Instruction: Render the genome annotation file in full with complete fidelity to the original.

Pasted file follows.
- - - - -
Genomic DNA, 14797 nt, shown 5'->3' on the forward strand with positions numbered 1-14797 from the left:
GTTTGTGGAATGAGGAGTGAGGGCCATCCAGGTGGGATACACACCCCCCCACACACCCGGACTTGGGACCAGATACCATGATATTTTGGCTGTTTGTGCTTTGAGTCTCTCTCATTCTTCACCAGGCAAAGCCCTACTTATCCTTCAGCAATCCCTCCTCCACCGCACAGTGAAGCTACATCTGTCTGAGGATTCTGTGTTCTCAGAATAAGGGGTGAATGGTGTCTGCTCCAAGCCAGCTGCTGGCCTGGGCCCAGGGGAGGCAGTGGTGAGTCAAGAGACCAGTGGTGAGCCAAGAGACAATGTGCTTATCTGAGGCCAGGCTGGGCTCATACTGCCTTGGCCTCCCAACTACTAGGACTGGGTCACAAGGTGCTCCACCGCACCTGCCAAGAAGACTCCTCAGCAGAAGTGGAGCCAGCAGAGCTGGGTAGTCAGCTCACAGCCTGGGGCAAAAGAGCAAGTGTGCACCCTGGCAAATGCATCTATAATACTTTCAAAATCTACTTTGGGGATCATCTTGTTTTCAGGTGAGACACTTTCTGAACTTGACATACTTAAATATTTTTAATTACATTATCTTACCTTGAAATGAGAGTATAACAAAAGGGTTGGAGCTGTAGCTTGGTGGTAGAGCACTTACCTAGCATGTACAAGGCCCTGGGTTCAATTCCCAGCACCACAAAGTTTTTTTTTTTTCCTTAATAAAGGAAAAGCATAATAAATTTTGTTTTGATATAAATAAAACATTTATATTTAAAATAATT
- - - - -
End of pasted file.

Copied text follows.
Genomic DNA, 14797 nt, shown 5'->3' on the forward strand with positions numbered 1-14797 from the left:
GTTTGTGGAATGAGGAGTGAGGGCCATCCAGGTGGGATACACACCCCCCCACACACCCGGACTTGGGACCAGATACCATGATATTTTGGCTGTTTGTGCTTTGAGTCTCTCTCATTCTTCACCAGGCAAAGCCCTACTTATCCTTCAGCAATCCCTCCTCCACCGCACAGTGAAGCTACATCTGTCTGAGGATTCTGTGTTCTCAGAATAAGGGGTGAATGGTGTCTGCTCCAAGCCAGCTGCTGGCCTGGGCCCAGGGGAGGCAGTGGTGAGTCAAGAGACCAGTGGTGAGCCAAGAGACAATGTGCTTATCTGAGGCCAGGCTGGGCTCATACTGCCTTGGCCTCCCAACTACTAGGACTGGGTCACAAGGTGCTCCACCGCACCTGCCAAGAAGACTCCTCAGCAGAAGTGGAGCCAGCAGAGCTGGGTAGTCAGCTCACAGCCTGGGGCAAAAGAGCAAGTGTGCACCCTGGCAAATGCATCTATAATACTTTCAAAATCTACTTTGGGGATCATCTTGTTTTCAGGTGAGACACTTTCTGAACTTGACATACTTAAATATTTTTAATTACATTATCTTACCTTGAAATGAGAGTATAACAAAAGGGTTGGAGCTGTAGCTTGGTGGTAGAGCACTTACCTAGCATGTACAAGGCCCTGGGTTCAATTCCCAGCACCACAAAGTTTTTTTTTTTTCCTTAATAAAGGAAAAGCATAATAAATTTTGTTTTGATATAAATAAAACATTTATATTTAAAATAATT